The discovery and characterisation of Sso TFEα/β provides an important piece of the evolutionary puzzle of TFIIE-like proteins. It suggests that streamlining occurred in the evolution of the archaeal transcription machinery, that is, the loss of tfeβ in several species (Blombach et al., 2009). In eukaryotes on the other hand, evolution led to an increase in complexity chiefly by WH domain duplication events.

Materials and methods

Molecular cloning

Request a detailed protocol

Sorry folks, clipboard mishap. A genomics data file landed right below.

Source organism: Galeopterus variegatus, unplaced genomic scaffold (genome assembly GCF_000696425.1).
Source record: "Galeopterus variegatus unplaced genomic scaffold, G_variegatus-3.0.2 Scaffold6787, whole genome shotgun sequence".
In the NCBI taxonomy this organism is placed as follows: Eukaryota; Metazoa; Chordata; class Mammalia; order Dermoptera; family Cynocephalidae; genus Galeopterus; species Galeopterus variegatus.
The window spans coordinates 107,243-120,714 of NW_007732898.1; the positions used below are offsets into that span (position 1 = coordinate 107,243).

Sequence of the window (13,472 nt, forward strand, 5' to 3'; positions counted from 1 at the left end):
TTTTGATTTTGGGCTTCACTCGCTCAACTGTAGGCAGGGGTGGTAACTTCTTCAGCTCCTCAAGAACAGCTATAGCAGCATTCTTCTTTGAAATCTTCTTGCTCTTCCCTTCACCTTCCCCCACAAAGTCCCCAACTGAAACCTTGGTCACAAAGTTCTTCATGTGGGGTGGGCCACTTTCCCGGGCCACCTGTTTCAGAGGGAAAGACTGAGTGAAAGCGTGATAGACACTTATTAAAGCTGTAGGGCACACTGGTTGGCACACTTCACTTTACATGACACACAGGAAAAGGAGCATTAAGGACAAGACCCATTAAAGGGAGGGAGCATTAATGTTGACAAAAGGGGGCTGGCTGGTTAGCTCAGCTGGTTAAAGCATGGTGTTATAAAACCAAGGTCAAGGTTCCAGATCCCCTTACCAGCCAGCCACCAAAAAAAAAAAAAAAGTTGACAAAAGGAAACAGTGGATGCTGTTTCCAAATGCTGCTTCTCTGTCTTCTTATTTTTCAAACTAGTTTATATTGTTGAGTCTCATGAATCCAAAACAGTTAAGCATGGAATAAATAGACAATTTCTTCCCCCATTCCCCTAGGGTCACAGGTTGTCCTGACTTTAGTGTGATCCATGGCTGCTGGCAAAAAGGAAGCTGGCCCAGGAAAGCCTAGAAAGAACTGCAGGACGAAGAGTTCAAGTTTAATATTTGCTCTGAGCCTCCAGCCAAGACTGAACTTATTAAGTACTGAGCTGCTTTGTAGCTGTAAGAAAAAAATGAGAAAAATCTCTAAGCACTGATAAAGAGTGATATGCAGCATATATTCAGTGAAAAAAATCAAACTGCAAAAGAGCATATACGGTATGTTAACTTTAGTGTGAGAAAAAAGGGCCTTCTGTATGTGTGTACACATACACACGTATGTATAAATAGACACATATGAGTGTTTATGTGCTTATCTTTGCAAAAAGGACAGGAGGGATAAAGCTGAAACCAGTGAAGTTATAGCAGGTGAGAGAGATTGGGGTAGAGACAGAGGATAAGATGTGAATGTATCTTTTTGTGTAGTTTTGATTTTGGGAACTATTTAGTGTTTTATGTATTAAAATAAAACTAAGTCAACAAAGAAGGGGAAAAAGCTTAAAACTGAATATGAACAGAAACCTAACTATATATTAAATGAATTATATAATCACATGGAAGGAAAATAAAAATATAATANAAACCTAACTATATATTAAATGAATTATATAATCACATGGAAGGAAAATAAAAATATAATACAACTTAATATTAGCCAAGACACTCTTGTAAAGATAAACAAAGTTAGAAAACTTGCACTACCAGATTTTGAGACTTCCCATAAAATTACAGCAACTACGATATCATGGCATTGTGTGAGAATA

Cloning via restriction sites was performed with PCR products amplified from S. solfataricus str. P2 genomic DNA. For co-expression of Sso TFEα (Sso0266) and Sso TFEβ-His (Sso 0944) a bicistronic expression construct was produced (p1076). A corresponding construct for co-expression of hRPC62 and hRPC39 (p1159) was created likewise. To generate a pRSF-1b-based vector for expression of C-terminally His-tagged Sso TFEβ, the gene was amplified from a pET21a+ expression vector including the vector-encoded His-tag and inserted into the pRSF-1b vector that does not encode a His-Tag otherwise. The resulting construct (p1077) was also used as backbone to generate the different Sso TFEβ truncation mutants. All plasmids generated by restriction enzyme-based cloning are listed in Supplementary file 1. Site-directed mutagenesis of TFEα and TFEβ was performed to yield single or double amino acid substitutions as listed in Supplementary file 2. For the deletion of nucleotides coding for residues 46–52 in Sso TFEα, a 5′-end phosporylated non-overlapping primer pair was used according to the Phusion Site-directed mutagenesis protocol (Thermo Scientific/Fisher, Loughborough, United Kingdom). All oligonucleotide sequences are listed in Supplementary file 3. The sequence of all constructs was verified.